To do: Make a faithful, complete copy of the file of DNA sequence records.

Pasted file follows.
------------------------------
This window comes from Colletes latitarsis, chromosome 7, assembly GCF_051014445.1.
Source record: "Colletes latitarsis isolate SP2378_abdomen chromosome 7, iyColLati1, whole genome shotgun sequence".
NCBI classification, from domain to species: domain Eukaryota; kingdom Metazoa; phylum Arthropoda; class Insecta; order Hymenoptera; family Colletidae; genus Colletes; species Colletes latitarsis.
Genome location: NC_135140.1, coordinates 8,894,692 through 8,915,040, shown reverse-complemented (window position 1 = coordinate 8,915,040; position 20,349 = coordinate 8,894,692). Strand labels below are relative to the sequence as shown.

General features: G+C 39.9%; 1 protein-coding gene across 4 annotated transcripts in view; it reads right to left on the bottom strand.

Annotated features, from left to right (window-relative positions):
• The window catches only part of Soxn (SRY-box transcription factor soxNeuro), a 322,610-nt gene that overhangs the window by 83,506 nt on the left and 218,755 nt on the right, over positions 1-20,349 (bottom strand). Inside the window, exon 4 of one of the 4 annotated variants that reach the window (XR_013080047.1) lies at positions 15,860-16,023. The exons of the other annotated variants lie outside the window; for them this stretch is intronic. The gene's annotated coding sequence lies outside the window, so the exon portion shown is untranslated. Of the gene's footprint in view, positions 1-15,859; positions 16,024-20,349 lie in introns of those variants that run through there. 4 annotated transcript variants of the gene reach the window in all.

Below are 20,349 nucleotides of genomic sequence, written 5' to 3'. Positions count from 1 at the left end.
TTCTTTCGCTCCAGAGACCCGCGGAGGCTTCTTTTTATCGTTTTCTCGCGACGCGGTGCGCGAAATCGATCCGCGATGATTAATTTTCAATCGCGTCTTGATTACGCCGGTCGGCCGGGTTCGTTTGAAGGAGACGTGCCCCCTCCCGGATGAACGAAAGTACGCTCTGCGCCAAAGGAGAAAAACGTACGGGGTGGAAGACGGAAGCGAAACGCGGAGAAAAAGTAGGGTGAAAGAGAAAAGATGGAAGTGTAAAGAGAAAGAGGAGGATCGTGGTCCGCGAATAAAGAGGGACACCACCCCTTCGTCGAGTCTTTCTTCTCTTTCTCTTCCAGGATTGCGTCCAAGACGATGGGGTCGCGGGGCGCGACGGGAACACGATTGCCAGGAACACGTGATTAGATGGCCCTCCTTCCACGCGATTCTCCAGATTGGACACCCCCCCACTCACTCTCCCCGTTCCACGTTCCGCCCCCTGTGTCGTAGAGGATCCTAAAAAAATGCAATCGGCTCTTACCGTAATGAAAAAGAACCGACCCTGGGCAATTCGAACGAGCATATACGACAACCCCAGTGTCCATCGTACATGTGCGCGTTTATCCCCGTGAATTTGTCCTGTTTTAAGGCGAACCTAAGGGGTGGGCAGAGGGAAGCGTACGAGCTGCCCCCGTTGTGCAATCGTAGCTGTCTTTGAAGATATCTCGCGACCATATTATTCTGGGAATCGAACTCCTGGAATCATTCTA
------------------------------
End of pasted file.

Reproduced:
This window comes from Colletes latitarsis, chromosome 7, assembly GCF_051014445.1.
Source record: "Colletes latitarsis isolate SP2378_abdomen chromosome 7, iyColLati1, whole genome shotgun sequence".
NCBI classification, from domain to species: domain Eukaryota; kingdom Metazoa; phylum Arthropoda; class Insecta; order Hymenoptera; family Colletidae; genus Colletes; species Colletes latitarsis.
Genome location: NC_135140.1, coordinates 8,894,692 through 8,915,040, shown reverse-complemented (window position 1 = coordinate 8,915,040; position 20,349 = coordinate 8,894,692). Strand labels below are relative to the sequence as shown.

General features: G+C 39.9%; 1 protein-coding gene across 4 annotated transcripts in view; it reads right to left on the bottom strand.

Annotated features, from left to right (window-relative positions):
• The window catches only part of Soxn (SRY-box transcription factor soxNeuro), a 322,610-nt gene that overhangs the window by 83,506 nt on the left and 218,755 nt on the right, over positions 1-20,349 (bottom strand). Inside the window, exon 4 of one of the 4 annotated variants that reach the window (XR_013080047.1) lies at positions 15,860-16,023. The exons of the other annotated variants lie outside the window; for them this stretch is intronic. The gene's annotated coding sequence lies outside the window, so the exon portion shown is untranslated. Of the gene's footprint in view, positions 1-15,859; positions 16,024-20,349 lie in introns of those variants that run through there. 4 annotated transcript variants of the gene reach the window in all.

Below are 20,349 nucleotides of genomic sequence, written 5' to 3'. Positions count from 1 at the left end.
TTCTTTCGCTCCAGAGACCCGCGGAGGCTTCTTTTTATCGTTTTCTCGCGACGCGGTGCGCGAAATCGATCCGCGATGATTAATTTTCAATCGCGTCTTGATTACGCCGGTCGGCCGGGTTCGTTTGAAGGAGACGTGCCCCCTCCCGGATGAACGAAAGTACGCTCTGCGCCAAAGGAGAAAAACGTACGGGGTGGAAGACGGAAGCGAAACGCGGAGAAAAAGTAGGGTGAAAGAGAAAAGATGGAAGTGTAAAGAGAAAGAGGAGGATCGTGGTCCGCGAATAAAGAGGGACACCACCCCTTCGTCGAGTCTTTCTTCTCTTTCTCTTCCAGGATTGCGTCCAAGACGATGGGGTCGCGGGGCGCGACGGGAACACGATTGCCAGGAACACGTGATTAGATGGCCCTCCTTCCACGCGATTCTCCAGATTGGACACCCCCCCACTCACTCTCCCCGTTCCACGTTCCGCCCCCTGTGTCGTAGAGGATCCTAAAAAAATGCAATCGGCTCTTACCGTAATGAAAAAGAACCGACCCTGGGCAATTCGAACGAGCATATACGACAACCCCAGTGTCCATCGTACATGTGCGCGTTTATCCCCGTGAATTTGTCCTGTTTTAAGGCGAACCTAAGGGGTGGGCAGAGGGAAGCGTACGAGCTGCCCCCGTTGTGCAATCGTAGCTGTCTTTGAAGATATCTCGCGACCATATTATTCTGGGAATCGAACTCCTGGAATCATTCTA